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Trial doesn't fix tribulations

Amgen Inc.'s win last week in a court battle with Roche over erythropoiesis-stimulating agents turns out to be a small victory in the grand scheme of things. As AMGN's earnings report showed last week, the falloff in sales of its own ESAs hasn't yet hit bottom and is likely to continue as private insurers reevaluate their coverage. The company clearly needs new drivers of growth, but absent a major acquisition the near-term prospects look slim.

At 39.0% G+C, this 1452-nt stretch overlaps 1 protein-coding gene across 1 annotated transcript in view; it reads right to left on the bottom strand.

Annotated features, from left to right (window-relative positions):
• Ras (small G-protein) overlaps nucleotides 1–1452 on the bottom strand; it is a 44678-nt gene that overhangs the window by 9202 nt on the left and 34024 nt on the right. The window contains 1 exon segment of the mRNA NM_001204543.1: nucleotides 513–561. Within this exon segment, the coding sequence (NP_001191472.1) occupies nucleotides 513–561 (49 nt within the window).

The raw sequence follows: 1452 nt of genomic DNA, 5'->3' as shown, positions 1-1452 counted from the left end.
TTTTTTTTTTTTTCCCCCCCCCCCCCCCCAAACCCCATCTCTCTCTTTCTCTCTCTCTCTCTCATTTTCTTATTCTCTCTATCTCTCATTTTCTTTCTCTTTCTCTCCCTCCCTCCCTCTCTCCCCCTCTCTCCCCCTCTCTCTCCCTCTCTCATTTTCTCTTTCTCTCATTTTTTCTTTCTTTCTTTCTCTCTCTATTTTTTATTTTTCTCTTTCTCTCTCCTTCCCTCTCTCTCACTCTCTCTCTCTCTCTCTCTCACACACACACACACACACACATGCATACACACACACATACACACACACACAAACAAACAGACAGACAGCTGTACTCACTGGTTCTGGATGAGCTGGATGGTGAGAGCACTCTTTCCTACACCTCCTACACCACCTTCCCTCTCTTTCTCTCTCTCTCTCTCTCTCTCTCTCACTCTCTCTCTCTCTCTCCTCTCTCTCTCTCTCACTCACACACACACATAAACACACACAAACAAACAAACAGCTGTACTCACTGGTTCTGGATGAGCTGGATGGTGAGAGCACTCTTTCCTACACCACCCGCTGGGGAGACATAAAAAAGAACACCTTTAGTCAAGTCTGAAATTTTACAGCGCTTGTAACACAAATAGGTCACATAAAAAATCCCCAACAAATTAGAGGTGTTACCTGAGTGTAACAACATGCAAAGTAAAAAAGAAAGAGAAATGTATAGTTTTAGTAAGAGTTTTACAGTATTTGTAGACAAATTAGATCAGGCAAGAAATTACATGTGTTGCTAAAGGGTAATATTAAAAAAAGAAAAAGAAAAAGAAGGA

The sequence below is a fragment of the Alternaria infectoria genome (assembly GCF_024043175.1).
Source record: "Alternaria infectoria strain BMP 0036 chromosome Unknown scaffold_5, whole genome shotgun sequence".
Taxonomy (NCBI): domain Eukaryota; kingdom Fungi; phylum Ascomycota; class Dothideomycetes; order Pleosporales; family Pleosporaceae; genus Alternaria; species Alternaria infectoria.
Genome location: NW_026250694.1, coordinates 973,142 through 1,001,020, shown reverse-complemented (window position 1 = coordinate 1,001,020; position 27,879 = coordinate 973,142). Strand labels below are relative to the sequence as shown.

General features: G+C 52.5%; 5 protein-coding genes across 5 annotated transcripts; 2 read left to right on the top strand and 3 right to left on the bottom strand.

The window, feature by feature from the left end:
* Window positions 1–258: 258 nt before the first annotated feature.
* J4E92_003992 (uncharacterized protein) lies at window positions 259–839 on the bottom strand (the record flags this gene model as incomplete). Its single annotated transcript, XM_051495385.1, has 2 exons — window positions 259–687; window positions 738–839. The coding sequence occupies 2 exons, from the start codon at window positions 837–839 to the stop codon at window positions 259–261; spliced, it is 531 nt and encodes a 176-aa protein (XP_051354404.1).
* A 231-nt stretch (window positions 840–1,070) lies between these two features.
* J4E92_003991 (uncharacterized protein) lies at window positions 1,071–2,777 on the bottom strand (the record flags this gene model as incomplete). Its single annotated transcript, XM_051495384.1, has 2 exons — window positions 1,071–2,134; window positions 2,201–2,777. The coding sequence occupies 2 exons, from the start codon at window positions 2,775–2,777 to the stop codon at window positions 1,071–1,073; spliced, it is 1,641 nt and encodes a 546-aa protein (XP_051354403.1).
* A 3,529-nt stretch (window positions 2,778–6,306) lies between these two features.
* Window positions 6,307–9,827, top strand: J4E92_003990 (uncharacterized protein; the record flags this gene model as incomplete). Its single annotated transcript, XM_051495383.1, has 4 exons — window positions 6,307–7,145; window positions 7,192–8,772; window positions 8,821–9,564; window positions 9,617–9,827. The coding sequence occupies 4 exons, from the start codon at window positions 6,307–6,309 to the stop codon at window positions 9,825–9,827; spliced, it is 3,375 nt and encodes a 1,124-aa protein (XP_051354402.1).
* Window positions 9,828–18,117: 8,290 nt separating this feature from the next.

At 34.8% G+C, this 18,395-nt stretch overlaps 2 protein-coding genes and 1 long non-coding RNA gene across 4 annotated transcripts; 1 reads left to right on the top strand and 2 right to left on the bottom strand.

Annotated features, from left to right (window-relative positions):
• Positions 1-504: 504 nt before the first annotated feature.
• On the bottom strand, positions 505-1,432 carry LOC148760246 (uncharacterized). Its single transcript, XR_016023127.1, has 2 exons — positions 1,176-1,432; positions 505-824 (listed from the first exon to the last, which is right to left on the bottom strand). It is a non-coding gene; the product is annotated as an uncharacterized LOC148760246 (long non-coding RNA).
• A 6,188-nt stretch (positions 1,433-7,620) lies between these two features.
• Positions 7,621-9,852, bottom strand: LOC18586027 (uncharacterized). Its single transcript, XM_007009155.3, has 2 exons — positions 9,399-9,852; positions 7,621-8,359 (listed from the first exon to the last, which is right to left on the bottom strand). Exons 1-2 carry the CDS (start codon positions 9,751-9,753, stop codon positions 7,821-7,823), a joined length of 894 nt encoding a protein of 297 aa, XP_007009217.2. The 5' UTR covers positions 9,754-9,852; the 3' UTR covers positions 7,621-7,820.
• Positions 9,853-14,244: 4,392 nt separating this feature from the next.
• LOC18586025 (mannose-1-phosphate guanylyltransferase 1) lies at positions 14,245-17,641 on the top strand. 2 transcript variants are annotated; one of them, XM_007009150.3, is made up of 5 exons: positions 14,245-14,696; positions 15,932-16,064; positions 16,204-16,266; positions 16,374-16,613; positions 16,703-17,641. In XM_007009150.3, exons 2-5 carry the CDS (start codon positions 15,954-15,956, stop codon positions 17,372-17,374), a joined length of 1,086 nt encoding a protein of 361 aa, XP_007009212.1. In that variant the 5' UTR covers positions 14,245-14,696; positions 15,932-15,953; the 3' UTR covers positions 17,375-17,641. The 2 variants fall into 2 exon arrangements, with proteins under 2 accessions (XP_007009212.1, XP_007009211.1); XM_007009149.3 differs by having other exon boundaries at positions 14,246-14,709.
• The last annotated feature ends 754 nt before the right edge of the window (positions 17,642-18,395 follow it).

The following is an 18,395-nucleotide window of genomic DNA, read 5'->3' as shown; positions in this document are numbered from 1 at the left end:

In August, the U.S. District Court for the District of Massachusetts granted AMGN's motion for summary judgment that ROG's Mircera methoxy polyethylene glycol-epoetin beta infringed one claim of AMGN's U.S. Patent No. 5,955,422. But the validity of the patent related to erythropoietin pharmaceutical composition was still up in the air(see BioCentury, Sept. 3).

Last week, a jury ruled that claim was valid, as well as 14 others in AMGN's U.S. Patents Nos. 5,441,868; 5,547,933; 5,618,698; and 5,756,349. It also ruled that Mircera infringed 10 of the valid claims in the '933, '868 and '698 patents (see B6).

While Mircera is

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